Special thanks this month to subscribers Noel Aldebol who recently sent me very useful information which certainly enhances the quality of this e4-e5 Internet site.
Tons of fresh mouth-watering goodies await us, including a double helping of King's Gambit games in the powerful pair G4.38-G4.39, where you'll also find other handy supplementary bonuses such as how to beat a World Champion in only 12 moves!! All is revealed in my chosen Game of the Month...
Another interesting contribution to this month's menu is made by young super-GM Ruslan Ponomariov punishing the Petroff Defence in G7.16, and fellow-Ukrainian GM Vladimir Malaniuk being even more merciless in G11.14 where he scorches the Scotch Four Knights! Looking for other deadly dynamic duos too? OK, check out games G5.5 and G5.6 in which two opponents facing Sweden's GM Jonny Hector take a lashing as White in the Latvian Gambit!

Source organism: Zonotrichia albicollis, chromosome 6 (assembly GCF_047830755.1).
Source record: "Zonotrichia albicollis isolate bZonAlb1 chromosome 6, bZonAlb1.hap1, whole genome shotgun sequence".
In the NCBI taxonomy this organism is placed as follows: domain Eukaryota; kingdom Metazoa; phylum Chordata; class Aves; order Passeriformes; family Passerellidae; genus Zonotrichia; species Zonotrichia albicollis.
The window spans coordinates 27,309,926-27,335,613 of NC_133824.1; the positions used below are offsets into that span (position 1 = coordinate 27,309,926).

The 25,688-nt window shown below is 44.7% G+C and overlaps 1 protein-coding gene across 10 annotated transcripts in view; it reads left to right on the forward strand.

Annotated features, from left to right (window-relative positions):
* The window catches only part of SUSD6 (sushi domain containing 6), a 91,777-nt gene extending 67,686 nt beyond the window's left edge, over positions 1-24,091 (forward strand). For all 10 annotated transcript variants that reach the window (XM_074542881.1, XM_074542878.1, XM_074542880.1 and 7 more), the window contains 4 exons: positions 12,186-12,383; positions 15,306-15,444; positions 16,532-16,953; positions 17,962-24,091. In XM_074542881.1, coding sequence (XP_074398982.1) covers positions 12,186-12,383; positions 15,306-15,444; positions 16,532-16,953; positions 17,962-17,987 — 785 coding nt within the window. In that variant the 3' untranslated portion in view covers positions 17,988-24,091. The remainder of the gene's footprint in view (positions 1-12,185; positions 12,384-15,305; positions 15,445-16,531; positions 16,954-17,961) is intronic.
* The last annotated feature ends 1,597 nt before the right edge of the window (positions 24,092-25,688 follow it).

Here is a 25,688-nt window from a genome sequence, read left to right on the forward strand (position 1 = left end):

Understandably, if you can't sleep after so much drama...then the bold Two Knights Defence of G12.30 will keep you busy all (k)night!!
In general, the action-packed battles are made even more irresistible by the presence of related challenging puzzles, which can also be seen in the section called "Puzzle Paradise".
And the feast is still far from over yet...! Further courses include the very select stimulating material that appears in the Reflection Zone, but only subscribers can access that section and all the juicy annotated games too.
It's a personal choice, but for me two of the Most Outstanding Moves from the games within this month's update material are Alexei Shirov's blistering bishop-move 15 Bd6!! that briskly finishes off the opposition in game G4.38, and White's stunning 21st-move sacrifice which induces immediate resignation from the shocked GM on the receiving end in Mr Mo's July 2001 Bonus Brainteaser.
The key idea here is that (although in general we focus on recent happenings) it still pays off to study some memorable older material. For instance, games G5.5 and G5.6 from the 1980s show Sweden's GM Jonny Hector using the Latvian Gambit to great effect in two encounters which clearly happened many years ago, but those games being selected again now are still highly instructive (and entertaining too!).